In North Carolina, all the public educational institutions that grant baccalaureate degrees are part of the University of North Carolina. The multi-campus state university encompasses 16 such institutions, as well as the NC School of Science and Mathematics, the nation’s first public residential high school for gifted students. Chartered by the North Carolina General Assembly in 1789, the University of North Carolina was the first public university in the United States to open its doors and the only one to graduate students in the eighteenth century. The first class was admitted in Chapel Hill in 1795. For the next 136 years, the only campus of the University of North Carolina was at Chapel Hill.
Additional institutions of higher education, diverse in origin and purpose, began to win sponsorship from the General Assembly beginning as early as 1877. Five were historically black institutions, and another was founded to educate American Indians. Some began as high schools. Several were created to prepare teachers for the public schools. Others had a technological emphasis. One is a training school for performing artists.
The 1931 session of the General Assembly redefined the University of North Carolina to include three state-supported institutions: the campus at Chapel Hill (now the University of North Carolina at Chapel Hill), North Carolina State College (now North Carolina State University at Raleigh), and Woman's College (now the University of North Carolina at Greensboro). The new multi-campus University operated with one board of trustees and one president. By 1969, three additional campuses had joined the University through legislative action: the University of North Carolina at Charlotte, the University of North Carolina at Asheville, and the University of North Carolina at Wilmington.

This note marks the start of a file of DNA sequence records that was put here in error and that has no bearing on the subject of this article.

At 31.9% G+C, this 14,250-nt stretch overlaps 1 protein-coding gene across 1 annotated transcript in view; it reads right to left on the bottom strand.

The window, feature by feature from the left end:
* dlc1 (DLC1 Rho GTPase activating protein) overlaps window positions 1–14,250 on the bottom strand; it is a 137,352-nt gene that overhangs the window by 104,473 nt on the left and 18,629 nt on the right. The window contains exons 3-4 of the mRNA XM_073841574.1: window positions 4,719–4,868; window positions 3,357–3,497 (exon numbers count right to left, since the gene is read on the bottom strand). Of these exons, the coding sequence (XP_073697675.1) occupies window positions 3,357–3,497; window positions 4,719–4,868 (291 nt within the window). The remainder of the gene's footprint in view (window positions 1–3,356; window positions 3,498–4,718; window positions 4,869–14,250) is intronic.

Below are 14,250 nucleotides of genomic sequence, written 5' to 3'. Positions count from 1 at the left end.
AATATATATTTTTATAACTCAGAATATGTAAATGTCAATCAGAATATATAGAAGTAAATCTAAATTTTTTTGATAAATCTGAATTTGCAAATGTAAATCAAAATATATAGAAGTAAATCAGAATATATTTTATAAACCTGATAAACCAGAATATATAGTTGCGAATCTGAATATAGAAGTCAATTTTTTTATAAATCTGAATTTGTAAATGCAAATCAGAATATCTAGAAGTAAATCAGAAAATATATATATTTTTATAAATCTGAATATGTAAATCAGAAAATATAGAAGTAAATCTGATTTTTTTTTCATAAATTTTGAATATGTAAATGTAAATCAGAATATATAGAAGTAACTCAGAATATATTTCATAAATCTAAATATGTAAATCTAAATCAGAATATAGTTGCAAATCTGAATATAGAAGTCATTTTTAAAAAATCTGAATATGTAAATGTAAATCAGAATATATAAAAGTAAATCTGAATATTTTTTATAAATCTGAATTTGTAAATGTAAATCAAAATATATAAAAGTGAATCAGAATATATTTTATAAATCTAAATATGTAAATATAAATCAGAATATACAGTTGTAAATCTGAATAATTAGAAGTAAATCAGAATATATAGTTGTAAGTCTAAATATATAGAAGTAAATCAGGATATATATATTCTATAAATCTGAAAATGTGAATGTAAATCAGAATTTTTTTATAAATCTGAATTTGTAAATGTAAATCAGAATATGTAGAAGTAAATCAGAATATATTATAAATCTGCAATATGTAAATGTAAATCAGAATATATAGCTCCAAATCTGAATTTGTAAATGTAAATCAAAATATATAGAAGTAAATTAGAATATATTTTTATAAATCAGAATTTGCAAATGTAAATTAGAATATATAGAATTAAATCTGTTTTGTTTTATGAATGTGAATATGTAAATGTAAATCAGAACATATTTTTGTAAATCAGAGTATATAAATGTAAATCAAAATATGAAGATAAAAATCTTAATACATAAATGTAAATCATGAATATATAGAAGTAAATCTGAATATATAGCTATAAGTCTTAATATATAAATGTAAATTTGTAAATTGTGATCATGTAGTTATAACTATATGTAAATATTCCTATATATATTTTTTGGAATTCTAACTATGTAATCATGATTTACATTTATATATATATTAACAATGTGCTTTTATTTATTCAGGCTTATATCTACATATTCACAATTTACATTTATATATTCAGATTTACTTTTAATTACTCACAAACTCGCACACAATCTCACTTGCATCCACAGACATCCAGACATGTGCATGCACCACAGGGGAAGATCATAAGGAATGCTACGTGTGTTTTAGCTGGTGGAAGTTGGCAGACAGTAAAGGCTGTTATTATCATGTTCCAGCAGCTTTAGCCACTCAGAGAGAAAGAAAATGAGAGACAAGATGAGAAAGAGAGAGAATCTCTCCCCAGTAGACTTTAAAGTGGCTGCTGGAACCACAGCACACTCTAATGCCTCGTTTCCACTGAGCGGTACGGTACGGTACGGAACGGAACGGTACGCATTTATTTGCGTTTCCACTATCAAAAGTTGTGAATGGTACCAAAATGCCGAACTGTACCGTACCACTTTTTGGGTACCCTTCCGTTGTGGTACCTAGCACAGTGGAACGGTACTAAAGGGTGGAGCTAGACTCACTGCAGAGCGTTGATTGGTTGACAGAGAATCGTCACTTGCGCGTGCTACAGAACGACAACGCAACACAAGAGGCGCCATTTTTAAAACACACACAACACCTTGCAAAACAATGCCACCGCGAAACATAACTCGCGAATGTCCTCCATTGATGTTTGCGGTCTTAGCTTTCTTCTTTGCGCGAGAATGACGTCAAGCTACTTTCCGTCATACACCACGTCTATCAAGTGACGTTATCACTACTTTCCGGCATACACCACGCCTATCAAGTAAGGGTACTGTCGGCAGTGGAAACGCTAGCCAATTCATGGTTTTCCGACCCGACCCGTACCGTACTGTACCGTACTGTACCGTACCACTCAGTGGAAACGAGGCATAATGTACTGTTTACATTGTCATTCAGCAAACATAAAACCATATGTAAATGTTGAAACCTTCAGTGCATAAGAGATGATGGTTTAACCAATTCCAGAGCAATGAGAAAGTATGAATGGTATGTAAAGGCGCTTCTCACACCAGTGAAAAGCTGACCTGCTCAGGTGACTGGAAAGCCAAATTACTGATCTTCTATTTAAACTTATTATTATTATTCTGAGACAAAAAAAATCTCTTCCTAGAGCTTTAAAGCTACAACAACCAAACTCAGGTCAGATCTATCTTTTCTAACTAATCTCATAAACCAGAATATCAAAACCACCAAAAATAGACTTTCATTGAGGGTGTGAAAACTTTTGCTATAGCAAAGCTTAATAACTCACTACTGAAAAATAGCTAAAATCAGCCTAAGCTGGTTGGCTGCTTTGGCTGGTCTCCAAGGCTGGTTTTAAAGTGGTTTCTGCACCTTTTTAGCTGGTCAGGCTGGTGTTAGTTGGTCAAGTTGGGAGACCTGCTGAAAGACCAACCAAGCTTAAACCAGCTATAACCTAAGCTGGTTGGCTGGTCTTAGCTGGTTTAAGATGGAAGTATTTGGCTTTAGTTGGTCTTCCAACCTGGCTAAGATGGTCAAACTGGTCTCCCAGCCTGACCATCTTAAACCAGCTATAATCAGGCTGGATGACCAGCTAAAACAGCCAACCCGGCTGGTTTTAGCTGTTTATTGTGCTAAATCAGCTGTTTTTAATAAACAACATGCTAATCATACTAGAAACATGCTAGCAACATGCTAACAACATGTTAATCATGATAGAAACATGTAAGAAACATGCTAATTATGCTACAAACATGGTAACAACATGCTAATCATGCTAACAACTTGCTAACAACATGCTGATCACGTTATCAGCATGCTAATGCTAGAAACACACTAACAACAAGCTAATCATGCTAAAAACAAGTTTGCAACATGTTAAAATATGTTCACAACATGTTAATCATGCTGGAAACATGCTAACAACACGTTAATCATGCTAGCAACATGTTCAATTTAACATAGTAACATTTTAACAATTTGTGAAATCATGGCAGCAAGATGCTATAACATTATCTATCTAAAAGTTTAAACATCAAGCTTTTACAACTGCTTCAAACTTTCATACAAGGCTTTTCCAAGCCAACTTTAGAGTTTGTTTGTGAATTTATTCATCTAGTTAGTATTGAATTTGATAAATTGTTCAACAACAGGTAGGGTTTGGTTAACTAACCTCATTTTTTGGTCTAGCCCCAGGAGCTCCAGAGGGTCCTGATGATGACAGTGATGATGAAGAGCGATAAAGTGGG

In 1971, legislation was passed bringing into the University of North Carolina the state's ten remaining public senior institutions, each of which had until then been legally separate: Appalachian State University, East Carolina University, Elizabeth City State University, Fayetteville State University, North Carolina Agricultural and Technical State University, North Carolina Central University, the North Carolina School of the Arts (now the University of North Carolina School of the Arts), Pembroke State University (now the University of North Carolina at Pembroke), Western Carolina University, and Winston-Salem State University. In 1985, the NC School of Science and Mathematics was declared an affiliated school of the University; in July 2007, NCSSM by legislative action became a constituent institution of the University of North Carolina. All the schools and universities welcome students of both sexes and all races.